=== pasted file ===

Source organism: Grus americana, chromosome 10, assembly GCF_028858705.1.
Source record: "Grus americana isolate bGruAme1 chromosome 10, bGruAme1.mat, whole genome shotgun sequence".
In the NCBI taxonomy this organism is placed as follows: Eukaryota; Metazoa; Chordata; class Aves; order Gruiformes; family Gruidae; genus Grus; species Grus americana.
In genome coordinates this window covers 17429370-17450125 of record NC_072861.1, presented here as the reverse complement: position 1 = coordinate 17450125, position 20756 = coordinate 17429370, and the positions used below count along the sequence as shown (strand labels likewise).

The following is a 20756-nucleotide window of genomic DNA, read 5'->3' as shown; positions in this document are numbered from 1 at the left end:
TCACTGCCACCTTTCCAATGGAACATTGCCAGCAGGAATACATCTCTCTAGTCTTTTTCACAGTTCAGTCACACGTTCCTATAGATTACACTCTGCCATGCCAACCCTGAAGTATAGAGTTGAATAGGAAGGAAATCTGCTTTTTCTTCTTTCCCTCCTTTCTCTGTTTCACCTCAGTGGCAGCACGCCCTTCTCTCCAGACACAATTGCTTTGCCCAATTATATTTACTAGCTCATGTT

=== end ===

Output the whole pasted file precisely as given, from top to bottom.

Source organism: Grus americana, chromosome 10, assembly GCF_028858705.1.
Source record: "Grus americana isolate bGruAme1 chromosome 10, bGruAme1.mat, whole genome shotgun sequence".
In the NCBI taxonomy this organism is placed as follows: Eukaryota; Metazoa; Chordata; class Aves; order Gruiformes; family Gruidae; genus Grus; species Grus americana.
In genome coordinates this window covers 17429370-17450125 of record NC_072861.1, presented here as the reverse complement: position 1 = coordinate 17450125, position 20756 = coordinate 17429370, and the positions used below count along the sequence as shown (strand labels likewise).

The following is a 20756-nucleotide window of genomic DNA, read 5'->3' as shown; positions in this document are numbered from 1 at the left end:
TCACTGCCACCTTTCCAATGGAACATTGCCAGCAGGAATACATCTCTCTAGTCTTTTTCACAGTTCAGTCACACGTTCCTATAGATTACACTCTGCCATGCCAACCCTGAAGTATAGAGTTGAATAGGAAGGAAATCTGCTTTTTCTTCTTTCCCTCCTTTCTCTGTTTCACCTCAGTGGCAGCACGCCCTTCTCTCCAGACACAATTGCTTTGCCCAATTATATTTACTAGCTCATGTT